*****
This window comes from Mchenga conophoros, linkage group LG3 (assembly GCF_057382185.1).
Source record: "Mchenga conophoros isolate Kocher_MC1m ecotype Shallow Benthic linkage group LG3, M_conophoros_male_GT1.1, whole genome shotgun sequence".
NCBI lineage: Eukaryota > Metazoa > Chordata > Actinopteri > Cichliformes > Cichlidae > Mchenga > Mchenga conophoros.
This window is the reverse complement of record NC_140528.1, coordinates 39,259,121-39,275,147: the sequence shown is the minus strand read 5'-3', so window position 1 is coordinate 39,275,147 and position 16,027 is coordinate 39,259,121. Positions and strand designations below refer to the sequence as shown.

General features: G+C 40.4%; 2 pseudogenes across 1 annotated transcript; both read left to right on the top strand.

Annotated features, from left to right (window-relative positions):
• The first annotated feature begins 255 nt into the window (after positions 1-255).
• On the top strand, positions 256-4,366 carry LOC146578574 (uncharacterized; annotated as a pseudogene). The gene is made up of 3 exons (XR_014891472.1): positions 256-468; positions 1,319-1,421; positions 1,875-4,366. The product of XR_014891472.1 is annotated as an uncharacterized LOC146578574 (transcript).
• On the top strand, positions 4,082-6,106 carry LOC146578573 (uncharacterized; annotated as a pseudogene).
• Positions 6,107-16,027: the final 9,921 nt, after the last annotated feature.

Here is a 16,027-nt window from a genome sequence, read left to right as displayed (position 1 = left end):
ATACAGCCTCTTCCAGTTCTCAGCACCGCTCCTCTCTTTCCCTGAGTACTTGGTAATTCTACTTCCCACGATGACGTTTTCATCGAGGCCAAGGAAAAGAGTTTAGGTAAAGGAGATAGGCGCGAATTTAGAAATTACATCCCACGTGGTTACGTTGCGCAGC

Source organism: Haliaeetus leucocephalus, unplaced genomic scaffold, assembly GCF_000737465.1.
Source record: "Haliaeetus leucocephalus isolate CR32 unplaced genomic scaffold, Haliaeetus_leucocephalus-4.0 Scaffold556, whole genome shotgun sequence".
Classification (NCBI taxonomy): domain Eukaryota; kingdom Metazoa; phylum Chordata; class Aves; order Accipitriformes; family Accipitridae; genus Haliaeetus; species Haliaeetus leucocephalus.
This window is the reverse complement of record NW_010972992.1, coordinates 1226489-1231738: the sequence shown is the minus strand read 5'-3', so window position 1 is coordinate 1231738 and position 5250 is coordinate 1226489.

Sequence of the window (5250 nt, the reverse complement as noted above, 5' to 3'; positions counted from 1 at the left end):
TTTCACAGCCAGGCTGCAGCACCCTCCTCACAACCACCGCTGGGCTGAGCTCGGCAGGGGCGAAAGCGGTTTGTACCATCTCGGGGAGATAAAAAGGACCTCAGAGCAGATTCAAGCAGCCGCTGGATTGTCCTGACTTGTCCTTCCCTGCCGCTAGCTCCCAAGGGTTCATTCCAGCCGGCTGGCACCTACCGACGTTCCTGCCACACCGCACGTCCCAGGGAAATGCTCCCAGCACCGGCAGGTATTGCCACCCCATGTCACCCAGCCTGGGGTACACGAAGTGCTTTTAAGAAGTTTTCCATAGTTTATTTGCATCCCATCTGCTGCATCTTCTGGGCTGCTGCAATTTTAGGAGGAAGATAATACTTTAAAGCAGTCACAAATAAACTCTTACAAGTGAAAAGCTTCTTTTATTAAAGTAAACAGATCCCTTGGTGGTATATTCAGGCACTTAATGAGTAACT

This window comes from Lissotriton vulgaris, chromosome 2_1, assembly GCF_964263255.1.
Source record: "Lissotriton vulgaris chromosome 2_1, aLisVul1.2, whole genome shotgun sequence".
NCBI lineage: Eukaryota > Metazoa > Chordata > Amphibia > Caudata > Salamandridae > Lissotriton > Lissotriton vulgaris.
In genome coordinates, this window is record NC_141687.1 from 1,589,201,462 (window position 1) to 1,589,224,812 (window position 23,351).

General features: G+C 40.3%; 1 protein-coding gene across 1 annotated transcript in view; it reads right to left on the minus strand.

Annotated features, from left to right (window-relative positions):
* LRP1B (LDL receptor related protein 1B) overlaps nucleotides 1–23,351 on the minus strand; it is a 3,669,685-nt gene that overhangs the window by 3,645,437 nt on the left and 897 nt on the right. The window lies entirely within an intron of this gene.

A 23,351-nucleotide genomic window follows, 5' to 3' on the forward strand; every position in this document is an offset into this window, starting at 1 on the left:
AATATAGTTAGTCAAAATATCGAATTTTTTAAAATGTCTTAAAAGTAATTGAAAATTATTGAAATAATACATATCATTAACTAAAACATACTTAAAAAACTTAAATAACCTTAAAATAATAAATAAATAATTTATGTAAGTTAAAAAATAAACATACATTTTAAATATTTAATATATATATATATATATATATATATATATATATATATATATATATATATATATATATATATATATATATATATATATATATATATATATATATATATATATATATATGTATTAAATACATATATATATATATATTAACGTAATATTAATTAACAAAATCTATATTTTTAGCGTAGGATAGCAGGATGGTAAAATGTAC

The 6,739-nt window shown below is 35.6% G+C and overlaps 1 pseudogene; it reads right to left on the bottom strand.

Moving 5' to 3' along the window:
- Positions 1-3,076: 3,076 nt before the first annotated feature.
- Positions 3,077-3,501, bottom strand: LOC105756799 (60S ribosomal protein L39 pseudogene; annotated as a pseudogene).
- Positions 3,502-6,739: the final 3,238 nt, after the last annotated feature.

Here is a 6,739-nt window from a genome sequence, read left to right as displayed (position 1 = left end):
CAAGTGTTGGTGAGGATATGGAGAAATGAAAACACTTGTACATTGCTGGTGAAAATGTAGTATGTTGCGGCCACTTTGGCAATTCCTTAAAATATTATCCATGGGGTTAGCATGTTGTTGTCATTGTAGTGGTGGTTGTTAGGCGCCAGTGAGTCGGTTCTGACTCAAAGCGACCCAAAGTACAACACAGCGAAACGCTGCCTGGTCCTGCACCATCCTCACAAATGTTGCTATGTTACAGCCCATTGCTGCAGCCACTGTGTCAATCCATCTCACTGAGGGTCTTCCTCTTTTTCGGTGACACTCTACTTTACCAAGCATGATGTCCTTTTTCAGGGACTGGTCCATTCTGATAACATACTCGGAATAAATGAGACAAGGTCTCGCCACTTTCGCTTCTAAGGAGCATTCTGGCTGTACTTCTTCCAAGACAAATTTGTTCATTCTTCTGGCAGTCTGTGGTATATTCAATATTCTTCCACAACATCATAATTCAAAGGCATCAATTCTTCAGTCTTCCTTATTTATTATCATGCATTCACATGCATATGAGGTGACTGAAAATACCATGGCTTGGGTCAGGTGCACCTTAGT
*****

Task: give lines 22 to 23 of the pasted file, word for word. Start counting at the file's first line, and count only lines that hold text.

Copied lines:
In genome coordinates, this window is record NC_141687.1 from 1,589,201,462 (window position 1) to 1,589,224,812 (window position 23,351).

General features: G+C 40.3%; 1 protein-coding gene across 1 annotated transcript in view; it reads right to left on the minus strand.